The biggest have agreed to get much bigger in the global cement market, but first they need to get smaller to satisfy regulators. That is the conundrum facing Bruno Lafont, CEO of top cement producer Lafarge, as he looks to consummate the $40.6 billion merger with No. 2 Holcim announced in April.
The two companies bill the transaction as a merger of equals involving a one-for-one swap of Lafarge stock into Holcim shares and dual management from Lafarges Paris headquarters and Holcims hometown of Jona, Switzerland. The 58-year-old Lafont, who joined Lafarges finance department after graduating from Frances École nationale dadministration in 1983 and worked his way up the corporate ladder, would hang on to the CEOs job, under incoming Holcim chairman Wolfgang Reitzle.
That is if European Union regulators allow the transaction to close in early 2015, as both companies hope. A combined Lafarge-Holcim would generate some 32 billion ($40 billion) in annual sales and churn out four times as much product as its nearest global competitor, Germanys HeidelbergCement. The deal creates a group that is very diversified, where no single country accounts for more than 10 percent of the business and where 60 percent of revenue comes from emerging markets, says Michael Zaoui, the London-based partner at rising European investment banking star Zaoui & Co. , which, along with Rothschild, advised Lafarge. The two companies promise 1.4 billion in annual cost savings once they combine operations.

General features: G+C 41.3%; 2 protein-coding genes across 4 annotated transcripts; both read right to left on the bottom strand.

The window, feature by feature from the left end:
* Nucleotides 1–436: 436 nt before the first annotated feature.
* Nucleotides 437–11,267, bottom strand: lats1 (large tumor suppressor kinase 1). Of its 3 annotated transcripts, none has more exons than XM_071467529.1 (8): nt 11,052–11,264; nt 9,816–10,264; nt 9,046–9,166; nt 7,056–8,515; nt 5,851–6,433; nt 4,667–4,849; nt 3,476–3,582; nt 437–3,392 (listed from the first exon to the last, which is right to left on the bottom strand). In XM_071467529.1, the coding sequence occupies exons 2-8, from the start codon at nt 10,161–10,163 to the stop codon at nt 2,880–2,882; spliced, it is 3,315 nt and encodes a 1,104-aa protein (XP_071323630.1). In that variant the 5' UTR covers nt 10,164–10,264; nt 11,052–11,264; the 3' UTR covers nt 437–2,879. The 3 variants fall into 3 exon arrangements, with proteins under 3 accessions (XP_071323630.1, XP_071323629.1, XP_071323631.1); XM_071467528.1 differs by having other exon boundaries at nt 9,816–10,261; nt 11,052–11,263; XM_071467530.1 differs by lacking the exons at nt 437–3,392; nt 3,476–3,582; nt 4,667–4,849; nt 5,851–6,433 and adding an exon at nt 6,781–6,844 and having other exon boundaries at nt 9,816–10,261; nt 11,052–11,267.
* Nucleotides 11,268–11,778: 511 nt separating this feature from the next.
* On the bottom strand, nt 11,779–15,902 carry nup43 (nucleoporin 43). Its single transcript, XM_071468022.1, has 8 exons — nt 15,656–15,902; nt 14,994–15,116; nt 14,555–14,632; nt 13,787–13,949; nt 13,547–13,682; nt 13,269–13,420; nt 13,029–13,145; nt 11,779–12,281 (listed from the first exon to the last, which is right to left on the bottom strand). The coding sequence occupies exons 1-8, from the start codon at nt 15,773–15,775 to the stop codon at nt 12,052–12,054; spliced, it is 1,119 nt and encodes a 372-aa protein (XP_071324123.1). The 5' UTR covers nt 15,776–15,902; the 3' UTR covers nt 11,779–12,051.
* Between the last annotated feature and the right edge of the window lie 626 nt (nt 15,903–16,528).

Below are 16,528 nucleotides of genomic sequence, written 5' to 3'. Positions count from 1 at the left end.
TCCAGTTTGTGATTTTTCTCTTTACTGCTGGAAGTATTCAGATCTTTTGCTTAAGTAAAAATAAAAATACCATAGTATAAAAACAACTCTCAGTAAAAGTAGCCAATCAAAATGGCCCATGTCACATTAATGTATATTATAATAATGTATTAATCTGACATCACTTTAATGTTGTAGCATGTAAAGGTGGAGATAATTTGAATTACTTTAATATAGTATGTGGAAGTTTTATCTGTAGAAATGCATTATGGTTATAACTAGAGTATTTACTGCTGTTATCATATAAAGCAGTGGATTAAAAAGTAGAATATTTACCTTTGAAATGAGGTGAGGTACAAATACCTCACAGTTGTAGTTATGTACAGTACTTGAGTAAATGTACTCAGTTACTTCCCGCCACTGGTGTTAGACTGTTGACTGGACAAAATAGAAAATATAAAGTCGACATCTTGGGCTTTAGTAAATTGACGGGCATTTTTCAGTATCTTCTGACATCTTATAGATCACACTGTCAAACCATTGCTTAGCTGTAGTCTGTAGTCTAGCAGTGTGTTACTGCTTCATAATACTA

Lafont, who took the chief executives chair at Lafarge in 2006, kicked off his tenure with a sharp tilt toward emerging markets: the 10.2 billion acquisition of Egypts Orascom Construction Industries cement group, announced in late 2007. Zaoui, who worked for Morgan Stanley at the time, advised on that deal too. Lafont has steadily invested in his companys Chinese joint venture with local partner Shui On Construction and Materials despite signs of overcapacity as Chinas building explosion cools. He also doubled down on the U.S. early on, buying out minority shareholders in Lafarge North America.
A combination with Holcim would fill some important gaps around the world for Lafarge, most importantly in India, but the two companies overlap on their home turf in Europe is too big to pass antitrust muster. So Lafont and his outgoing Holcim counterpart, Bernard Fontana, are currently overseeing the disposal of as much as 7 billion in assets, two thirds of it on the home continent. Despite the tepid economic outlook in Europe and globally, Holcim and Lafarge have received some 60 bids for all or part of the cast-off subsidiaries, according to Holcim CFO Thomas Aebischer, who is slated to stay on with the combined group.
The European Commission has set December 15 as a deadline for approving the deal or sending it back for further scrutiny. Zaoui whose firm will share in an estimated $116 million in total fees, along with Rothschild and Holcim adviser Goldman Sachs Group says the two companies arent working to such a fixed schedule but hope to gain approval and close in the first quarter of 2015. Competition watchdogs in Canada and Brazil, among other places, are also probing the megamerger.
Investors have yet to get excited about Lafonts bold stroke. Lafarge shares are basically flat since news of the proposed merger began to seep out in early April, a trend that mirrors the Euro Stoxx 50 Index. But Lafarges boss intends to be ideally positioned for the next global construction boom, if it ever comes.
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